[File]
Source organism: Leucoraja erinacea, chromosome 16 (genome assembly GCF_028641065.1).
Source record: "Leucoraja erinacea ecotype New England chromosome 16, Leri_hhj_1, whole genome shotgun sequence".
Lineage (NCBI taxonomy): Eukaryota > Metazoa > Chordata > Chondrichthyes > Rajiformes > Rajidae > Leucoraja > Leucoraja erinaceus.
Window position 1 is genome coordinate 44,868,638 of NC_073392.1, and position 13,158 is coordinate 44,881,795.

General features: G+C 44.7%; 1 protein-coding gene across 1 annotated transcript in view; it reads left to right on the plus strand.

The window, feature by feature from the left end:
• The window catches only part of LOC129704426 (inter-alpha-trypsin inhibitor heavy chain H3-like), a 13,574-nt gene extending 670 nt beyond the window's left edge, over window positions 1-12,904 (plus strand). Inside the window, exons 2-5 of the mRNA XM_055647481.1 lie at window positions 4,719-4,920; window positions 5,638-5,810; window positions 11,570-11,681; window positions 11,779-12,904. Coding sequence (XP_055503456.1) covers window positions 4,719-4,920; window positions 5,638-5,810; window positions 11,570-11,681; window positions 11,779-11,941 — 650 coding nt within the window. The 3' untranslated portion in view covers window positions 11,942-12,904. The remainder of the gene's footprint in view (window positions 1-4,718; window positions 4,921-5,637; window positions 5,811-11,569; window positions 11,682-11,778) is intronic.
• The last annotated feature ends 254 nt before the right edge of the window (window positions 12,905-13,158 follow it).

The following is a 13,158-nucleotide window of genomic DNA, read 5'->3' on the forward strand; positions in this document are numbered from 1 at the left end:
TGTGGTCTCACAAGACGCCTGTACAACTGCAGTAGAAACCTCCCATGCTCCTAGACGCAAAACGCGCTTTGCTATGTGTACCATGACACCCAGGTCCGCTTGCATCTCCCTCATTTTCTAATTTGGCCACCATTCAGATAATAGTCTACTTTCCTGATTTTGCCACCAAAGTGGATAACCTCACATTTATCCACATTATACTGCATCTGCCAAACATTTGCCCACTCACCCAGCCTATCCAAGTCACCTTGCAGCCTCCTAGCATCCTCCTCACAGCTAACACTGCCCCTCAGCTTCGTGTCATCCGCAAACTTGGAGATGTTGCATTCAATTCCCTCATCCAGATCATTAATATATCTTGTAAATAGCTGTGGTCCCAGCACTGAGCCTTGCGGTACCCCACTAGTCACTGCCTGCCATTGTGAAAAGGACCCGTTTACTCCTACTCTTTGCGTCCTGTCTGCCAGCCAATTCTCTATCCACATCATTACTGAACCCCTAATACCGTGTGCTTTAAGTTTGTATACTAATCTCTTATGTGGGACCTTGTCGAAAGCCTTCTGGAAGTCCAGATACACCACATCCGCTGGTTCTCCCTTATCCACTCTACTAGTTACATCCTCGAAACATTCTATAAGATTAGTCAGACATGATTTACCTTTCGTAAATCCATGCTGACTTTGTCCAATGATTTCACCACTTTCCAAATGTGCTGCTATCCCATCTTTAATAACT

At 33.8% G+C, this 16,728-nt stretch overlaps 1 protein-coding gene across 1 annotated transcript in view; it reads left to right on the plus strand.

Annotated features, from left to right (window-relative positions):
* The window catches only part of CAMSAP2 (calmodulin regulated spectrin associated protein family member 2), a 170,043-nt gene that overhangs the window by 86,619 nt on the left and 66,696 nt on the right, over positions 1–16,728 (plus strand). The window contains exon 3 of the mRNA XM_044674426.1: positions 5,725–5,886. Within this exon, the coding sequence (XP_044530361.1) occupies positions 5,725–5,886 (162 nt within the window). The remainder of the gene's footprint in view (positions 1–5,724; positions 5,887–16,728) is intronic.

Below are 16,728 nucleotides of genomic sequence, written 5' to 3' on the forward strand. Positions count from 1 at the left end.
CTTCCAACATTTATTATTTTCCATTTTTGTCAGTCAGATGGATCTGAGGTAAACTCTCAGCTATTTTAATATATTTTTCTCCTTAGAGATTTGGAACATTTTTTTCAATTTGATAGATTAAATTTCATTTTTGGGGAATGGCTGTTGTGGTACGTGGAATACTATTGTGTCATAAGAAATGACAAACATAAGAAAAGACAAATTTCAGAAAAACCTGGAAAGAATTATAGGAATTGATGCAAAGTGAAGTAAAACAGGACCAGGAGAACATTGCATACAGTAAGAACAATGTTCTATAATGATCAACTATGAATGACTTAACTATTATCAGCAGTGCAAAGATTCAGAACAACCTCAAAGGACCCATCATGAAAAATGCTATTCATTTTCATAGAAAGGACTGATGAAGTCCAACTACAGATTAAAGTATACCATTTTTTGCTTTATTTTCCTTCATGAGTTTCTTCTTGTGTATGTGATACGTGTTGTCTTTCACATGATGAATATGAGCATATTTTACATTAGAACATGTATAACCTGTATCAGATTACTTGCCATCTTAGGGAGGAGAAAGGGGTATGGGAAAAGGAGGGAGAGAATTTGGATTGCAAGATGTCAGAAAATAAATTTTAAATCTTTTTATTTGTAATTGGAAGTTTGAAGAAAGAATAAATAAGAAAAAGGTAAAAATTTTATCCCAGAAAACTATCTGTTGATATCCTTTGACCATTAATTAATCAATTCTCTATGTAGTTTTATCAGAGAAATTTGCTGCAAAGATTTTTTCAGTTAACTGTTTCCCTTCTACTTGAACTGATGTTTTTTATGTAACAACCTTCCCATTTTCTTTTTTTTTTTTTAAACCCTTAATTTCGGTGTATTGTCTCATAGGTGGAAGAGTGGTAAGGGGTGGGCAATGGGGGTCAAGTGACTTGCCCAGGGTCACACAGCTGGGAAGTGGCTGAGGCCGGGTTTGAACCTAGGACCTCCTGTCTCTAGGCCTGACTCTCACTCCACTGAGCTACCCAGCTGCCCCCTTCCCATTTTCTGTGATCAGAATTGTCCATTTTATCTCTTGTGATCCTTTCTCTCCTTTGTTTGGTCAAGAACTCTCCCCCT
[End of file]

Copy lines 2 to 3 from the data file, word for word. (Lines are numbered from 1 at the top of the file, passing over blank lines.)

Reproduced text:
Source record: "Leucoraja erinacea ecotype New England chromosome 16, Leri_hhj_1, whole genome shotgun sequence".
Lineage (NCBI taxonomy): Eukaryota > Metazoa > Chordata > Chondrichthyes > Rajiformes > Rajidae > Leucoraja > Leucoraja erinaceus.